If you are ever confronted with an opportunity to help someone who once hurt, humiliated and belittled you…take it. It is one of life’s greatest privileges!
The girl had heard by that time that things were working out well for me. Despite what must have been an exceedingly great embarrassment at the very thought of my cousin approached me for help. The girl was desperate enough to put aside her pride.
Not only did I pay for her to begin her accounting program (which she subsequently earned a degree in ), but years later, after she’d been working for a while without promotion, I encouraged her to take the chartered accounting exams: a mandatory specialization process for every accountant in Nigeria which wishes to progress up the ladder of their career. I paid for that, too. Essentially helping her to gain what was, in effect, her masters.
If you are ever confronted with an opportunity to offer help to someone who once hurt you and made you feel small and insignificant, take it. It is one of life’s greatest privileges!
Of course, some family members had something to say when they knew that I was helping Aunty’s daughter. While some fumed at my cousin’s ‘audacity — ‘considering what her mother did to you’ — others wondered where her mother found the ‘conscience’ to allow a child of hers to accept help from me, a child she had ‘mercilessly’ maltreated, called worthless and said would never amount to anything even worth mentioning. A few wanted to know where I found the ‘grace’ to offer help to ‘anyone from that house!’
I understood their anger. And tried to explain why I was ‘so forgiving.’ I told them that, first of all, it takes guts to do what my cousin did, to come to me of all people for help. That kind of courage deserved to be honoured. Secondly, and most importantly, I told them I did it for God. God? They were sceptical. Reading this, I am sure you probably are, too.
But let me explain.
It takes grace to forgive someone who once wronged you mercilessly, and SUPERNATURAL grace to do good to that someone!
Hard as some might find this to believe (even I sometimes do), I did not hate them, Aunty and my cousin, despite all they had done to me. I wouldn't say I liked their actions, for sure, but I held no grudges against them, nor did I wish them ill. Does this make me a perfect person? No. It makes me grateful. It takes a special kind of grace to endure what I did without becoming bitter and hate-filled. There is no other explanation for the complete lack of ill-will in my heart for my uncle’s wife and her children. For this reason, I call myself highly favoured, and my life…privileged.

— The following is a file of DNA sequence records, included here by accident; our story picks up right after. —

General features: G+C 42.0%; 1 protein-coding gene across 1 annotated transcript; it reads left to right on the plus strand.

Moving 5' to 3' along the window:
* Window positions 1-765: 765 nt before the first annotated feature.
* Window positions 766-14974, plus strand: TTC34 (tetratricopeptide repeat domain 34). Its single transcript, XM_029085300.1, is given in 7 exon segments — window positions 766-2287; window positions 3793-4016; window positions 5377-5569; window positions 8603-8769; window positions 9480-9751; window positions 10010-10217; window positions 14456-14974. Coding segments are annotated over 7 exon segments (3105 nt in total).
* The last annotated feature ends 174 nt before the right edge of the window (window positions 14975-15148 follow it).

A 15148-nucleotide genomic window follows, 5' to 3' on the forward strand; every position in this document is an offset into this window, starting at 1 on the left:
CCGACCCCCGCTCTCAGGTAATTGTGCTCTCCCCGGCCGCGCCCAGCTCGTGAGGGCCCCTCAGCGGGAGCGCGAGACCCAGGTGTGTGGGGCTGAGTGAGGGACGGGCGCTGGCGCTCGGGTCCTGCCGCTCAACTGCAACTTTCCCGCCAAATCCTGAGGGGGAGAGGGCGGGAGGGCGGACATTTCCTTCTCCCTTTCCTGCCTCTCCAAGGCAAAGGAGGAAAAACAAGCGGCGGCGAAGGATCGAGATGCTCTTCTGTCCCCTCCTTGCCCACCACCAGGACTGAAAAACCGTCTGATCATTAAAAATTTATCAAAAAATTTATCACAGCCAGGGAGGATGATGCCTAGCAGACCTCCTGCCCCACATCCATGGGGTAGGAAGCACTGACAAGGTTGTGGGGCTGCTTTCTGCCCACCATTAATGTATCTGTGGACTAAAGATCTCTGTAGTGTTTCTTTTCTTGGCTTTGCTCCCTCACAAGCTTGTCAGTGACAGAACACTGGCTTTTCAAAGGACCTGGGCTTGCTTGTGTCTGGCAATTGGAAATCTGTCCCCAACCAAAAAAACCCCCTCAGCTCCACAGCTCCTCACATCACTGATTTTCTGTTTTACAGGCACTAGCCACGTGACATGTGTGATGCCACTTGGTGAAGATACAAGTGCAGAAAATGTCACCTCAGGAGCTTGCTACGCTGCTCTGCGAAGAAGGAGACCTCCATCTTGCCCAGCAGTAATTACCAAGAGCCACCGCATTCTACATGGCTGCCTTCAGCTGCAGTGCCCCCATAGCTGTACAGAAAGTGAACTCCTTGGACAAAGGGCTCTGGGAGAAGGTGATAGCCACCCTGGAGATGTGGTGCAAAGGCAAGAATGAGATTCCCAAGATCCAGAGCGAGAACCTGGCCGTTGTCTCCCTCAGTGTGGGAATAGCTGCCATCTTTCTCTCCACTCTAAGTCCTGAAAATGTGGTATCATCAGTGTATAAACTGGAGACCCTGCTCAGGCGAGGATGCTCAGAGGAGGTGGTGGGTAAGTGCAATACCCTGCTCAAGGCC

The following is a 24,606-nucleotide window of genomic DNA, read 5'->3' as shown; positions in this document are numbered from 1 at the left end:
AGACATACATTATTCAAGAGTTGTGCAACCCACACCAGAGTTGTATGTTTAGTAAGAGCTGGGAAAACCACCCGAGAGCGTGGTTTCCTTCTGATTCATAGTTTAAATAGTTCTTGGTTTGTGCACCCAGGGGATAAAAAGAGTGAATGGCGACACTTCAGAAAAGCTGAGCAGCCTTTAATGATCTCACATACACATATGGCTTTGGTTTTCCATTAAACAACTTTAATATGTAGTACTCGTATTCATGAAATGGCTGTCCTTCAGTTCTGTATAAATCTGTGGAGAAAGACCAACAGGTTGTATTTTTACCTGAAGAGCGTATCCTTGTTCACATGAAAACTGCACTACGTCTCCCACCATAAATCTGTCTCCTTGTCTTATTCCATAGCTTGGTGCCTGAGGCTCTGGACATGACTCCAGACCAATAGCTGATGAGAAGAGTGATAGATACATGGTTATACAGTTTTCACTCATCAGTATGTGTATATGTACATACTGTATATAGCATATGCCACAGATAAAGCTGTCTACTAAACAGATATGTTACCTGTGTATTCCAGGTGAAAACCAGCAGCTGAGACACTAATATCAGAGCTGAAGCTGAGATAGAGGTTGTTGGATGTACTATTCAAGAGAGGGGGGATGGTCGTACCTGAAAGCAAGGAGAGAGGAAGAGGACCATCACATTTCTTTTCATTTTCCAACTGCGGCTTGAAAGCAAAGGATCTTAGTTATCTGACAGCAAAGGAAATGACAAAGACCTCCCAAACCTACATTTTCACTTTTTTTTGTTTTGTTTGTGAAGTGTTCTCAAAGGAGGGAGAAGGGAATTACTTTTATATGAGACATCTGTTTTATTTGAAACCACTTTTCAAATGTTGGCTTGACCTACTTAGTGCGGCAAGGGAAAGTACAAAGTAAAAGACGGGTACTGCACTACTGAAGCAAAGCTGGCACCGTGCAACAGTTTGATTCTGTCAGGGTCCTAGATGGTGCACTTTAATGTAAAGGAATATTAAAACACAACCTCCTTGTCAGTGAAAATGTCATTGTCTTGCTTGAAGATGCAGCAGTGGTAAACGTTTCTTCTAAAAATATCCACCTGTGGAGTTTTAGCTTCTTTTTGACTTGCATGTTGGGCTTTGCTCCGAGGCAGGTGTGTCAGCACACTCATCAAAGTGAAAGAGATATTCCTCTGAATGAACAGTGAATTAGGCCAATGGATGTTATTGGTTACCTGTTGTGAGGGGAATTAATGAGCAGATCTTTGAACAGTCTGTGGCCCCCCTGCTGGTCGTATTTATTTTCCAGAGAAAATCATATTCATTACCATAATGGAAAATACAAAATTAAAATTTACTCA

I am privileged to have been spared the kind of destruction that a bittered, gunning-for-revenge life would have brought about had I not forgiven my uncle’s household. That kind of grace could only have been godsent. Before my sojourn to Lagos, my grandmother had instructed me to call on her God if I was ever fearful. That was precisely what I did. Unceasingly. Everyday. As I crawled under the bed, my mouth muffled with a piece of rag so no one would hear, I whispered ‘Abasi Nne’mi, mbok nwam nyien,’ God of my grandmother, please help me. I didn’t really understand the magnitude of my prayer. I was a child who had been taught the importance of obedience from an early age. So I was obeying my grandmother’s instruction. Apparently, that mattered very little to my grandma’s God because He must have heard me. Because not only did He grant the wishes of that little girl, He added something extra — the greatest of blessings: a pure and forgiven heart towards my uncle’s household. And so, instead of hate, I was filled with compassion. They say a curse causeless is curseless. By the same token, a curse will hit its mark if its cause is valid. When I prayed, I didn’t ask God to punish my uncle’s household; I just asked Him to bless me. I asked Him to bless me so I could one day afford to refuse food that was not to my taste without having it poured all over me. I asked Him to bless me so that I could one day have the ability to decide what I wanted or didn’t want to eat. At that point, that was one of the issues paramount to my young mind: I was often verbally and physically maltreated for refusing to eat a dish that I didn’t like. I didn’t want to have to face the same problem in my future life.
When I think about where I am today to where I was yesterday — which I frequently do — I cannot help but think of Psalm 23, verses 5–6 of The Holy Bible.
‘…You prepare a table before me in the presence of my enemies.
You anoint my head with oil; my cup overflows.
Surely, your goodness and love will follow me all the days of my life…’
I had lived to see that Psalm come true in my life — in a truly awesome way. There is no better (or more tremendous) honour than that. Mine is indeed a privileged life. And so why seek revenge on Aunty or any of her children? Could any personal act of self-righteous retribution possibly be more significant than the table of bounteous goodness God saw fit to lay for me in the presence of my uncle and his household? According to a famous saying of my land, ‘constructing a bow to kill an animal that is already dead is the ultimate sign of foolishness — a clear indication of a young, unseasoned mind.’
Still, forgiving is not easy. Doing good to someone who has wronged you is doubly tricky. However, if you take nothing else from this book, please, take this. If you are ever confronted with an opportunity to help someone who once made you feel as though you were not good enough to wipe the dust off the heels of their shoes, take it! Not with a see-how-the-mighty-have-fallen attitude, but with humility, understanding and gratitude. For such an opportunity is one of life’s greatest privileges!